Syrian marching band helps refugees
At 6 o’clock every Friday night, a group of about 40 children and young adults gather in a nondescript community hall in Brunswick, Melbourne, to play music.
It’s a diverse group, aged anywhere from six to 18 and hailing from all around the city. But they have one thing in common: they’ve lived through and escaped the civil war in Syria.
Known as the Australian Syrian Youth Marching Band, they play a wide range of songs, from traditional Syrian music such as “Ya Bahreyya”, to Australiana such as “Kookaburra Sits in the Old Gum Tree” and “I Am Australian”.
The band was formed by Syrian-born priest Samir Haddad, who now serves as a priest at St Joseph’s Melkite Catholic Church in Fairfield, in Melbourne’s north-east. Haddad came to Melbourne as a refugee 15 years ago, and when he witnessed the influx of refugees in the past few years he wanted to make a difference.
“I didn’t want the kids and youth to stay at home,” Haddad tells The Saturday Paper. “I wanted them to enjoy their time in this country. We use the music to feel at home away from home.”
At first the band practised in Haddad’s church in Melbourne’s north-east, but has since partnered with the Australian–Syrian Charity and relocated rehearsals to a space in Brunswick. They rely on donated musical instruments and volunteer instructors.
When music teacher Elise Hopkins first saw the group rehearse about 12 months ago, they had a conductor without musical training, children banging on tables in lieu of a drum kit and watched videos of a marching band in Syria to try to imitate the rhythms.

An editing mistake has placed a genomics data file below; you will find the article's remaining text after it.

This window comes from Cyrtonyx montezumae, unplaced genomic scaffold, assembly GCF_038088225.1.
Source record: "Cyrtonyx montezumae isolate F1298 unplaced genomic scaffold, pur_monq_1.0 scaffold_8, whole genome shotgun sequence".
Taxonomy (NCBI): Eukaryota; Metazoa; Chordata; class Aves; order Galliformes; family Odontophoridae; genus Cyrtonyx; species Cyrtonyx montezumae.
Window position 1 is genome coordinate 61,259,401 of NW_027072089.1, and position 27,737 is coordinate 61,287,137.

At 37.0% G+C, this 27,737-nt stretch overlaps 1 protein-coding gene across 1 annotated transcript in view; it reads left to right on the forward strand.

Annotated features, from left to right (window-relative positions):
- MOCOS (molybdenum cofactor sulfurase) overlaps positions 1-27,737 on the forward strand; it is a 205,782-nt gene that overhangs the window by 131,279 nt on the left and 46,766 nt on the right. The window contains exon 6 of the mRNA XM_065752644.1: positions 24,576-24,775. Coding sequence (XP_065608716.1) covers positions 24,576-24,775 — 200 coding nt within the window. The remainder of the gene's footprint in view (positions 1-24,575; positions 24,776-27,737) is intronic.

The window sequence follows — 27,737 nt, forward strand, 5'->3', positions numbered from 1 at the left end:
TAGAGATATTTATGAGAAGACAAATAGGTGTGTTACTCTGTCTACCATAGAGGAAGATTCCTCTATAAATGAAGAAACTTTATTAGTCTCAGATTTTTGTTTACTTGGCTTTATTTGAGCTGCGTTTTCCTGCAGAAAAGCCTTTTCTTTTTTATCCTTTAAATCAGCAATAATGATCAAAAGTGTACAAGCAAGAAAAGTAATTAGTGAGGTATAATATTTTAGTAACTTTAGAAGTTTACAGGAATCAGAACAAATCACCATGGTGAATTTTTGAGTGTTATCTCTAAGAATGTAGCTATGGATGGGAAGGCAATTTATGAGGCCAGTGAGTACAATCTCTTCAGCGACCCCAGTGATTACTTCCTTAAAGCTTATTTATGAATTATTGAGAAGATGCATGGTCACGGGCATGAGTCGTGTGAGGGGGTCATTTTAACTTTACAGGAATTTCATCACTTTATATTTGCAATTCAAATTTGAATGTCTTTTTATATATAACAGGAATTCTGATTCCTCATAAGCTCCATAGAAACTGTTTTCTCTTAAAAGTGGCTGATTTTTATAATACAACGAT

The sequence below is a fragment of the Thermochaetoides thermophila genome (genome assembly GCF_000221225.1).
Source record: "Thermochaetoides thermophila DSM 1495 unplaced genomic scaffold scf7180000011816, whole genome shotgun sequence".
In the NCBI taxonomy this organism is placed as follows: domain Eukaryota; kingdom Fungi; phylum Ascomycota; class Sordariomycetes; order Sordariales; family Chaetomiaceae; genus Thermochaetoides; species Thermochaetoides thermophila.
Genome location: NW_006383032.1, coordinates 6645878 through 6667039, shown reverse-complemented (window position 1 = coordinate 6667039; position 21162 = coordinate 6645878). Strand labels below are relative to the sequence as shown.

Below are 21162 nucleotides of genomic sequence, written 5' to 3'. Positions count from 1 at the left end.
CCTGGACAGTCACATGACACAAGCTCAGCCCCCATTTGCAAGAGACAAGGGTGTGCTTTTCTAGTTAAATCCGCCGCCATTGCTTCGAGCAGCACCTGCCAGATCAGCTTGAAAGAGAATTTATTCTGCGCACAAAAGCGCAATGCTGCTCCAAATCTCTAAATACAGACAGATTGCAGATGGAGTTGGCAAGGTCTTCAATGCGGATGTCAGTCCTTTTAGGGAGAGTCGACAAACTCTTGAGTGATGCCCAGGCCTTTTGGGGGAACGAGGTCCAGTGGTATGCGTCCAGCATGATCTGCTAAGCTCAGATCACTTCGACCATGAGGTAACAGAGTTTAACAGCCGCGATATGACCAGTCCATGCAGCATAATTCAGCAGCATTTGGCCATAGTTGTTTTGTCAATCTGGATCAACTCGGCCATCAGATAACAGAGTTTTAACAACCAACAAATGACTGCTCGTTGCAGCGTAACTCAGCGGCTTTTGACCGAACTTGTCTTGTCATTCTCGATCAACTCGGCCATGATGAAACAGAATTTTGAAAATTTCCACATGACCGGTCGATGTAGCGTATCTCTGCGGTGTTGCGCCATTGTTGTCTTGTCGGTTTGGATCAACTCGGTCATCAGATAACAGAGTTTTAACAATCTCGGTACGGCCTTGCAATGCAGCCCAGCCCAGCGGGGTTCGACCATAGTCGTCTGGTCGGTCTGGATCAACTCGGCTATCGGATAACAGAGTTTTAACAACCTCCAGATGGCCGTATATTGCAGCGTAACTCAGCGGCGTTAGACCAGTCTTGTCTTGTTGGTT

“But I knew straight away that they were something special,” Hopkins says. “There was an energy in the room and, somehow, the music sounded great, too. This was a place where music was powerfully bringing people together and providing a community with joy, hope and pride. I knew from that first night that it would be a privilege and an honour to be involved with such a group.
“Marching bands are an important Syrian tradition, so coming along to rehearsals reminds them of home, gives them a sense of positive purpose and a chance to catch up with other families and children from Syria, and a chance to extend their musical skills. There is also a sense of wanting to shed any image of being a ‘poor refugee kid’ and instead emphasising pride and positive accomplishment.”
Haddad says music has proved particularly effective in helping people fleeing war-torn countries feel comfortable in their new home as well as remaining connected with their old one.
“It’s very good that we can have something from our tradition – music is a big part of our hopes and dreams,” he says. “This is restoring their dignity. It shows that we can do something and that we can be proud of something that is very traditional from our country.”
The group now has volunteer teachers who also offer private lessons on Saturdays. While they practise, other volunteers work with the parents to teach them English. It makes band meetings as much a community gathering as a rehearsal.
“When someone leaves their house, when someone gets kicked out of their house, you need to find a place where you can stay, a safe environment where no one will force you to do anything,” Haddad says.